The eye is a very complicated organ that attaches directly to the brain. If you think about it, the eye is really an extension of the brain itself. This is why children with unexplained vision loss are often referred to a neurologist. If your child is experiencing any type of vision loss, you will want to become more familiar with the eye and how it works.
Most of the information below is adapted from the book Children with Visual Impairments: A Parent’s Guide. This book, along with others on our Beginner’s Book List, is a must-read.
The Optical System
The optical system is the part of the eye that receives and focuses light. The optical system consists of the following parts of the eye:
- Cornea: The clear dome at the front of the eye. It needs to be smooth, evenly curved, and clear so light can pass through it. The cornea is the only part of the eye that can be transplanted.
- Anterior Chamber: Space between the cornea and iris. It’s filled with a fluid called Aqueous.
- Iris: The colored part of the eye. The iris regulates the amount of light that enters the eye as it dilates and constricts. The Pupil is really just a hole created by the doughnut-shaped iris.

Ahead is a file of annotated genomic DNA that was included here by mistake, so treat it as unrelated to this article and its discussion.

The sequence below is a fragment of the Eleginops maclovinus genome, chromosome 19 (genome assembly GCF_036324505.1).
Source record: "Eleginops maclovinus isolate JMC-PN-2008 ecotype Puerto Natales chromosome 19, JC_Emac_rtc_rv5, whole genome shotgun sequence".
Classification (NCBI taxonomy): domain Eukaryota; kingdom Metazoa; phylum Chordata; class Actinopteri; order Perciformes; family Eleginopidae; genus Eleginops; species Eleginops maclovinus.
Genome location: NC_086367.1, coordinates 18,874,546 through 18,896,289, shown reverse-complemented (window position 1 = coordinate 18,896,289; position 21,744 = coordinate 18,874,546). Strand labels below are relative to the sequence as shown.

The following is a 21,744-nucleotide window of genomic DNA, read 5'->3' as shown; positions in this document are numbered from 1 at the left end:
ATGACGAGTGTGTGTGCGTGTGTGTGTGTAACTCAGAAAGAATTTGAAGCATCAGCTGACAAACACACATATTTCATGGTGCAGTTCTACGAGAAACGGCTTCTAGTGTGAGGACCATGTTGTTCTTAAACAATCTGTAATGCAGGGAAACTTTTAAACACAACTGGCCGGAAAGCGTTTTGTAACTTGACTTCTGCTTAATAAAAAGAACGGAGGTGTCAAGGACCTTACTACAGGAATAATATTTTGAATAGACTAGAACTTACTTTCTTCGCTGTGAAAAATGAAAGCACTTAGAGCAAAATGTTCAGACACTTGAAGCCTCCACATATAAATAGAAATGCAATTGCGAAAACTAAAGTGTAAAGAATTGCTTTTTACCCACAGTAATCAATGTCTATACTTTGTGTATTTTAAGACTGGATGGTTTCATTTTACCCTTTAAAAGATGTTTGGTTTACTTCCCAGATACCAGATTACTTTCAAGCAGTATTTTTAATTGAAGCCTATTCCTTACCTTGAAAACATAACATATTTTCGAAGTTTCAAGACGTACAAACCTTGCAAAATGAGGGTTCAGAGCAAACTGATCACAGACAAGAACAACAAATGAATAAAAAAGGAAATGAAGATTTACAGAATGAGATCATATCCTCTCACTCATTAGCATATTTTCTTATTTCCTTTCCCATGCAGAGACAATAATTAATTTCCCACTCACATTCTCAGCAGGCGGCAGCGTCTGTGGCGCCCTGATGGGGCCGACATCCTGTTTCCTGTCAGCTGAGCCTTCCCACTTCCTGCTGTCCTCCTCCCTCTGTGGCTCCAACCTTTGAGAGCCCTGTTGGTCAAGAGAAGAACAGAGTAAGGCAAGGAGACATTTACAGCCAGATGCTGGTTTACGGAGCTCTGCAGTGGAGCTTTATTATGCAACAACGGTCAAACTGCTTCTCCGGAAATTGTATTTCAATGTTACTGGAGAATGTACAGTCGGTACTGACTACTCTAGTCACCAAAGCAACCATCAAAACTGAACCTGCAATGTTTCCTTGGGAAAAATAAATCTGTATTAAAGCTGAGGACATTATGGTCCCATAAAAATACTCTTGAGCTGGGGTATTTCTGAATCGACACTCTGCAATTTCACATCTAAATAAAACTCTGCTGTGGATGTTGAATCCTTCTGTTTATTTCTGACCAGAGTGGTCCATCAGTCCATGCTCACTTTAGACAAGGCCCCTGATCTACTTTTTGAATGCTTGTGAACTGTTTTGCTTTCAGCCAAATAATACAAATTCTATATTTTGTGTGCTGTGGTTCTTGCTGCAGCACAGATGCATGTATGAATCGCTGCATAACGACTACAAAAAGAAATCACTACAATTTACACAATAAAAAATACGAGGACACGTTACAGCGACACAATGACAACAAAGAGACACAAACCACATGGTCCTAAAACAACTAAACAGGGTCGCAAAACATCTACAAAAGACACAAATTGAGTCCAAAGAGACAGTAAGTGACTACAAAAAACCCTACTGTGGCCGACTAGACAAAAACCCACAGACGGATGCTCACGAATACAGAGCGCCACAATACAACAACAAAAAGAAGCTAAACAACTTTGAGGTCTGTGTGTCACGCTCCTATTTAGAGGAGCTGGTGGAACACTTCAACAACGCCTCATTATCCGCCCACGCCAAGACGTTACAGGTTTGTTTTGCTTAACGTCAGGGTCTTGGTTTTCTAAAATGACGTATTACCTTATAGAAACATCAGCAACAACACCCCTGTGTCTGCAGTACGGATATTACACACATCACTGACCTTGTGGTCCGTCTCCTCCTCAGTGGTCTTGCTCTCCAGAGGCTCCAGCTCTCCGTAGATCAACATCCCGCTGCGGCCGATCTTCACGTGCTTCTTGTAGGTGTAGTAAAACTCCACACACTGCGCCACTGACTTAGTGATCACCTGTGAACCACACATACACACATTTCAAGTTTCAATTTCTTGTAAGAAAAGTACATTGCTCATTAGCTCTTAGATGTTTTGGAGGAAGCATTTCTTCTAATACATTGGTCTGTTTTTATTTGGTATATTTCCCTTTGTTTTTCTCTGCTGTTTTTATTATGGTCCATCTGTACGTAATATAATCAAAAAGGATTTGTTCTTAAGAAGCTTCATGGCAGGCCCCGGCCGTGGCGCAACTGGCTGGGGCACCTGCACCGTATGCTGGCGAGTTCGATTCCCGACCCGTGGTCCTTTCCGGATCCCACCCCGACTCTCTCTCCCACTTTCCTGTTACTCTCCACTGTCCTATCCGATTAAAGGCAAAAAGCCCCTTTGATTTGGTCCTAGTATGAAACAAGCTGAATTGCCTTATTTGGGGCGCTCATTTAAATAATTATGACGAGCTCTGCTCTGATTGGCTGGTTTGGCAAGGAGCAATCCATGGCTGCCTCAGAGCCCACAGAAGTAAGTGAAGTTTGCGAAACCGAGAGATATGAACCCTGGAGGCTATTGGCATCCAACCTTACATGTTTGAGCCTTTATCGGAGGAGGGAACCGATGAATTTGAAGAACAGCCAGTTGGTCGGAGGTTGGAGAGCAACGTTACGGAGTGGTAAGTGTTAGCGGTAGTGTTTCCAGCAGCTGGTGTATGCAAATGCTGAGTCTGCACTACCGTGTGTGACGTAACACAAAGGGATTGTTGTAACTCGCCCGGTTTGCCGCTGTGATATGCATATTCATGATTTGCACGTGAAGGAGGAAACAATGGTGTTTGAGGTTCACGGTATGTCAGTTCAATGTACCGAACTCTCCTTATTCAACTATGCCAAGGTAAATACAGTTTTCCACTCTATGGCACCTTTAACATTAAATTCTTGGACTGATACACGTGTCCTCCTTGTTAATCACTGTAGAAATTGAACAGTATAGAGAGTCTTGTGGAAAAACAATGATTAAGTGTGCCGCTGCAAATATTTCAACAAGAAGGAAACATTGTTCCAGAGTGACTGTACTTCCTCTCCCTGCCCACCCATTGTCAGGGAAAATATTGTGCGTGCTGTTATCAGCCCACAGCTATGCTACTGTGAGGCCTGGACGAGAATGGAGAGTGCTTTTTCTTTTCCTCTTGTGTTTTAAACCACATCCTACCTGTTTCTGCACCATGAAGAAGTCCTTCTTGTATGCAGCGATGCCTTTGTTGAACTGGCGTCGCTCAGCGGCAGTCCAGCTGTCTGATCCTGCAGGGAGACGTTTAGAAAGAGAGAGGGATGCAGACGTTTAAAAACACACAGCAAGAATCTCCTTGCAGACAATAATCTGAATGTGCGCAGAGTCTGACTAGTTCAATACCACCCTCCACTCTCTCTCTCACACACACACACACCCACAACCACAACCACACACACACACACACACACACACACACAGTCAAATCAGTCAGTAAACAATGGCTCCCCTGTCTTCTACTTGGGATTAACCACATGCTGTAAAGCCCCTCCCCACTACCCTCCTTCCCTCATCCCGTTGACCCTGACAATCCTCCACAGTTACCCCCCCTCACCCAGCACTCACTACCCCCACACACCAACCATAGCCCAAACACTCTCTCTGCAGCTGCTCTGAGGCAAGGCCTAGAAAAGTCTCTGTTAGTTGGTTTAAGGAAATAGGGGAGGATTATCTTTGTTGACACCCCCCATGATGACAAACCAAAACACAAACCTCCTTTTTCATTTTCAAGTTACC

- Lens: Focuses light on the back of the eye by changing shape (getting fatter and thinner).
- Scelera and Choroid: The scelara is the white part of the eye and beneath this is the choroid, which carries nourishment to the eye.
- Retina: Collects light through millions of cells (light receptors) and sends this signal back to the brain through the Optic Nerve.
The Nerve System
The nerve system is made up by the retina’s light receptor cells and the optic nerve. There are two types of receptor cells:
- Cones: Located in the center of the retina (called the Macula), cones allow us to see detail and color.
- Rods: Responsible for peripheral vision and allow us to see in dim light (night vision).
The Movement System
There are six muscles that control eye movement. When the muscles are aligned properly, the eyes can fuse their separate images into one three-dimensional image. This is called depth perception.
Causes of Visual Impairment
There are so many different parts of the eye that can be damaged and cause vision loss, but usually you’ll be dealing with one of three broad causes:
- Structural Damage: Damage to one or more parts of the eye.
- Refractive Errors: Inability of the eye to focus images on the back of the retina.
- Cortical Visual Impairment (CVI): Damage to the part of the brain that interprets visual information.
For more information on how the eye works and what can cause vision loss, read the first two chapters in Children with Visual Impairments: A Parent’s Guide. Also, check out The Blind Babies Foundation Fact Sheets. These sheets are full of information and easy to print right from your computer.